The simplicity of this pastor’s worldview would have been humorous if it wasn’t drawing the noisy approval of almost a thousand European-derived people. My ears still ringing with applause, it struck me that this kind of moral instruction wasn’t just childish and full of logical errors — it was dangerous. These people were literally being told that the fate of their eternal soul depended on facilitating their own demographic displacement. I sat motionless, in horror, for the rest of the service. My wife and I talked about the service when we got home, and we’ve discussed the incident several times over the last six or seven months. She understands, and agrees with, my position on the migrant floods. She even agrees that her church is politically wrong on the issue (it should “stay out of worldly affairs”), as it has been on other social and political questions that she cares about. However, she insists that the church is morally correct on the issue of migrants. She continues to attend the church and her faith remains undamaged. Our debates continue, fruitlessly. And as we seek to equip our children with the best ideological tools they may need to survive and succeed in a world in which their race is dying, the imperatives of race and religion remain in contest.
The sensitivity of addressing the issue of race and religion within the walls of my own home mirrors the sensitivity of the issue within our broader movement. I see the many Christians in our movement not just as a source of much-needed support, but literally as part of my extended racial family. Like my own wife, they are simply indispensable. The prospect of either side attacking the other as ignorantly superstitious or as consumed by arrogant disbelief is similarly unconscionable, since it would open chasms in the family unit that could potentially be catastrophic and which we can ill-afford. Remaining silent, however, is equally problematic since it could lead to the building of deeper resentments and quiet estrangement. Although discussing religion is often taboo in our movement for fear of creating divisions, since religion is still of huge social significance some kind of dialogue needs to occur. We need to talk. And we need to talk now more than ever because our churches, to the extent that they are truly still ours, are acting more and more against the interests of our people.
First, there is the Catholic Church. If modern Christianity has raised the themes of “forgiveness” and “meekness” to an astonishingly prominent doctrinal position (above even the once greater themes of atonement and cosmic redemption), then Pope Francis is surely the personification of this sick glorification of humility and weakness. The image introducing this article speaks volumes about the decline of our civilization and the failure of Christianity to prevent it, but the Pope’s conduct has been even more far-reaching. Less than ten days ago, in a highly symbolic act, the Pontiff took three Syrian families home with him from Greece. Reading right out of the ADL playbook, he announced that the movement of the migrant hordes wasn’t a dire threat to Europe’s existence but rather “the greatest humanitarian catastrophe since World War Two.” Catholics singing from the same hymn sheet as Jews is becoming more common. From April 4–7 Poland played host to the 23rd International Catholic-Jewish Liaison Committee Meeting, during which Catholics and Jews issued resolutions insisting on the moral imperative that Europe welcome “refugees.”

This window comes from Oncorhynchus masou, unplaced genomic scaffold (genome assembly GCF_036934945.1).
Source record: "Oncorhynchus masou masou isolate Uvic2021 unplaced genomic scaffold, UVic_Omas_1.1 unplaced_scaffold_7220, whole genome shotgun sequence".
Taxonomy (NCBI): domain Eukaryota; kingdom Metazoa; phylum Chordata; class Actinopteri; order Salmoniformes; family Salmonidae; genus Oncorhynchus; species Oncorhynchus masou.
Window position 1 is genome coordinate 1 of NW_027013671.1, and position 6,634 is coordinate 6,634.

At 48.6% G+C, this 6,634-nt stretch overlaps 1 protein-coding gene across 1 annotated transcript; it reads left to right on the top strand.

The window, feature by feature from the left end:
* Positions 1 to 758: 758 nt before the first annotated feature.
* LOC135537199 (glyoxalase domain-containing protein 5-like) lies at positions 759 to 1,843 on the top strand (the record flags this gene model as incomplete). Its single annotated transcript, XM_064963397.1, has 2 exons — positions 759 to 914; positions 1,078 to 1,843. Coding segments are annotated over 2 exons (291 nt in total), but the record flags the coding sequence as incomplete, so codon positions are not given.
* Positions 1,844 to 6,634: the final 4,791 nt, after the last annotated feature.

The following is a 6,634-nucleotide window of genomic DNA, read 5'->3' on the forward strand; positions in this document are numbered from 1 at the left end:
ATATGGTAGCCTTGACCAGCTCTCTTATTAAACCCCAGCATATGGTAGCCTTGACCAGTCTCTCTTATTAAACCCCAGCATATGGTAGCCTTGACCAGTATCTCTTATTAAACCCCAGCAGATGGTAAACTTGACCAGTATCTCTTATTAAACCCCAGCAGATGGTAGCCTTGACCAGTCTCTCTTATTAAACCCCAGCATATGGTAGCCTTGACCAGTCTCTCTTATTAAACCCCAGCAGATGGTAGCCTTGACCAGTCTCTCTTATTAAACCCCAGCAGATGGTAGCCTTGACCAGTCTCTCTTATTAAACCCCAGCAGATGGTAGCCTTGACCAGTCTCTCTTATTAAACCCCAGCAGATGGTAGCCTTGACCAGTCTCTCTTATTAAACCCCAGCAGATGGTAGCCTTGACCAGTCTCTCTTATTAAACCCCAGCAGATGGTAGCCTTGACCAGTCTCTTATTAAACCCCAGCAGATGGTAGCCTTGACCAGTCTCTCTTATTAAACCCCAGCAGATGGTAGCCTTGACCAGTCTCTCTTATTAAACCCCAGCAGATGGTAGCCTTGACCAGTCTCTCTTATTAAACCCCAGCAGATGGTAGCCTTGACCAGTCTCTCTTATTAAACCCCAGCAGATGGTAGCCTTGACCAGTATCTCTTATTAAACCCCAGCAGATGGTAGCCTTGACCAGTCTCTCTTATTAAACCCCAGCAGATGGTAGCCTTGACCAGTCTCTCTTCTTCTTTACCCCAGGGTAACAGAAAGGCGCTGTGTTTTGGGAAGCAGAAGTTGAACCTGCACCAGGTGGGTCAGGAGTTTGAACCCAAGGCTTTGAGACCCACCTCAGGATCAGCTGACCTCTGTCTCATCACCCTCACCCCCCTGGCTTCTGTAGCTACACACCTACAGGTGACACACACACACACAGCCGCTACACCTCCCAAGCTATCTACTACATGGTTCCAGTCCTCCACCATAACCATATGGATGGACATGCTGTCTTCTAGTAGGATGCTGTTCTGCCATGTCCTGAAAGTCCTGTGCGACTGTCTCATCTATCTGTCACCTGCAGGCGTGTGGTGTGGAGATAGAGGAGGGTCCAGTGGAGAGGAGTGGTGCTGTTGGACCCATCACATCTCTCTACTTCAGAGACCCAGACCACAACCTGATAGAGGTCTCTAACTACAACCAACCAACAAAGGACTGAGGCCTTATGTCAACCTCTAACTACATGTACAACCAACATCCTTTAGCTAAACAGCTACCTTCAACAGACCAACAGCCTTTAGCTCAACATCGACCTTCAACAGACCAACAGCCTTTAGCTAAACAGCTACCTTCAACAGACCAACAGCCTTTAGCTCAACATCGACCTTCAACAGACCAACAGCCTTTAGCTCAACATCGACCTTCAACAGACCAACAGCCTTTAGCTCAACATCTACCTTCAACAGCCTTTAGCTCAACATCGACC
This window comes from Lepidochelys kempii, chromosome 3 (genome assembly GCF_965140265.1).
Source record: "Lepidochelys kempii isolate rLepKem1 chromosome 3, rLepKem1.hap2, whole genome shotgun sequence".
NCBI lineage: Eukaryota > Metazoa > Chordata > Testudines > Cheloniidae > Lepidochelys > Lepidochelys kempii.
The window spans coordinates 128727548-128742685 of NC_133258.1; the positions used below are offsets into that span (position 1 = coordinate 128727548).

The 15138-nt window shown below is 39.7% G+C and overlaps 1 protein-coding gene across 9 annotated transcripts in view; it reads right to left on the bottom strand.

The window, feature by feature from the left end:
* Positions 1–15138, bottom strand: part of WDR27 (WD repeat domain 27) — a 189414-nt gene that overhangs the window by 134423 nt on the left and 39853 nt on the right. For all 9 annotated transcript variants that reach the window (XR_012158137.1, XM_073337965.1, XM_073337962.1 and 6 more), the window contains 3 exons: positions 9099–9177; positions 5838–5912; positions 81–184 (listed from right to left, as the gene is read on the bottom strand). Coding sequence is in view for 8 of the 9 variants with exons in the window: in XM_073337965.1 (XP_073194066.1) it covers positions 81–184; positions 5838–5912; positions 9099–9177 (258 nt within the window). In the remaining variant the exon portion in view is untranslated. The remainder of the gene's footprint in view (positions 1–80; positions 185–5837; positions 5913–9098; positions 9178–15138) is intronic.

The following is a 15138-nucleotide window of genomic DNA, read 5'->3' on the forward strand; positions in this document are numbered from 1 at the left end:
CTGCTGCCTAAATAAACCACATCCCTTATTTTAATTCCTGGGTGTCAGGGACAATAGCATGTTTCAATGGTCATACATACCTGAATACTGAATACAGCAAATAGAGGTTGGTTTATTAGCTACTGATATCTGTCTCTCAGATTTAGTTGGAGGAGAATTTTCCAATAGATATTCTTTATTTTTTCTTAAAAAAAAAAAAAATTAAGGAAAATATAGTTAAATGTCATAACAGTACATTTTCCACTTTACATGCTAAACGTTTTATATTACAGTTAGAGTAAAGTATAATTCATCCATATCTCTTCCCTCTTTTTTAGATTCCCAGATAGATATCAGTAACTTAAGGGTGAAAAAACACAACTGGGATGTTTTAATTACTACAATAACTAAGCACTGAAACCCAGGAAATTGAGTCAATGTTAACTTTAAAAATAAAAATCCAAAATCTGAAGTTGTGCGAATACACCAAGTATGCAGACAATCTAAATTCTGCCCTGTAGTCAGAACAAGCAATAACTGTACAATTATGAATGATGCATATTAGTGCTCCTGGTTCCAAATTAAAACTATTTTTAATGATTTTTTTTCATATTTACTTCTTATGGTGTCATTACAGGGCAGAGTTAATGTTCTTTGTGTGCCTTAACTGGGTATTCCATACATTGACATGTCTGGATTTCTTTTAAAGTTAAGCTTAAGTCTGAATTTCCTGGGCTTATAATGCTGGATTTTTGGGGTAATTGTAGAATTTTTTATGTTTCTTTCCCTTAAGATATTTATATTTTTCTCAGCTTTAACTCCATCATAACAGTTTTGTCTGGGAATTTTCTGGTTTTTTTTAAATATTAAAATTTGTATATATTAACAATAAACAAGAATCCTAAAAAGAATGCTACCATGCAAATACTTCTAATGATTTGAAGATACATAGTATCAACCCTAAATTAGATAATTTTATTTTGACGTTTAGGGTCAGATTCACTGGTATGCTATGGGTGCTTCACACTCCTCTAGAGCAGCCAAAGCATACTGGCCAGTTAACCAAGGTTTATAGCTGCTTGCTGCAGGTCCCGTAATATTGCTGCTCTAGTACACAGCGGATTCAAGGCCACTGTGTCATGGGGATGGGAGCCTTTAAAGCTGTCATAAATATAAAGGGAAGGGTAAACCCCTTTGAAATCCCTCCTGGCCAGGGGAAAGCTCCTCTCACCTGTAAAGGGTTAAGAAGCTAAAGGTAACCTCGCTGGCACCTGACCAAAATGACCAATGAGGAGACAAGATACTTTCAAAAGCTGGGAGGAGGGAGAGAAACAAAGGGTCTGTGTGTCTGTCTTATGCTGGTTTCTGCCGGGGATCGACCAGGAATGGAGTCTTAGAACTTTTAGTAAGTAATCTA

Given such developments it is no coincidence that in the long history of the Christian religion, Pope Francis is the most popular Pope among Jews. In September 2015 Ronald S. Lauder, the head of the World Jewish Council, said that “never in the past 2000 years have relations between the Catholic Church and the Jewish people been so good.” When Pope Francis held a closed meeting with the WJC the following month, Francis informed Jewish leaders that he fully believed that any criticism of Israel was just as “anti-Semitic” as attacks on Jews. Lauder emerged from the meeting speaking of the Pontiff in glowing terms: “Pope Francis does not simply make declarations. He inspires people with his warmth and his compassion. His clear and unequivocal support for the Jewish people is critical to us.”